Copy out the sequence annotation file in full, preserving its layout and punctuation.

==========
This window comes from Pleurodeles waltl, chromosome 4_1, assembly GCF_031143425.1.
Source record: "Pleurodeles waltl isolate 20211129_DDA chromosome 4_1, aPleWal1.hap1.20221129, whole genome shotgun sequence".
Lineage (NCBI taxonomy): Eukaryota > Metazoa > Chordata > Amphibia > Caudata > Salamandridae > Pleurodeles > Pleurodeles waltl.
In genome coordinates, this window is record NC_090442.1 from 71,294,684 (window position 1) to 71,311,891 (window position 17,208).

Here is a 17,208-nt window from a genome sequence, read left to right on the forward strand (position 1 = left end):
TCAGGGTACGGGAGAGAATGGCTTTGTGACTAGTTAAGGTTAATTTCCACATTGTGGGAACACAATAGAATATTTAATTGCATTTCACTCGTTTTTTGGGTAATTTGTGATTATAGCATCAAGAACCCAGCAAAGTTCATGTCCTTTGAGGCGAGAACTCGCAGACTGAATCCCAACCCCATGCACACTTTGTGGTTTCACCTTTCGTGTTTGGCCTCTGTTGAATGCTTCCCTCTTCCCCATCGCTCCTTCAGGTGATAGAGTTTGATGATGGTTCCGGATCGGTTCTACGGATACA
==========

This window comes from Pleurodeles waltl, chromosome 4_1, assembly GCF_031143425.1.
Source record: "Pleurodeles waltl isolate 20211129_DDA chromosome 4_1, aPleWal1.hap1.20221129, whole genome shotgun sequence".
Lineage (NCBI taxonomy): Eukaryota > Metazoa > Chordata > Amphibia > Caudata > Salamandridae > Pleurodeles > Pleurodeles waltl.
In genome coordinates, this window is record NC_090442.1 from 71,294,684 (window position 1) to 71,311,891 (window position 17,208).

Here is a 17,208-nt window from a genome sequence, read left to right on the forward strand (position 1 = left end):
TCAGGGTACGGGAGAGAATGGCTTTGTGACTAGTTAAGGTTAATTTCCACATTGTGGGAACACAATAGAATATTTAATTGCATTTCACTCGTTTTTTGGGTAATTTGTGATTATAGCATCAAGAACCCAGCAAAGTTCATGTCCTTTGAGGCGAGAACTCGCAGACTGAATCCCAACCCCATGCACACTTTGTGGTTTCACCTTTCGTGTTTGGCCTCTGTTGAATGCTTCCCTCTTCCCCATCGCTCCTTCAGGTGATAGAGTTTGATGATGGTTCCGGATCGGTTCTACGGATACA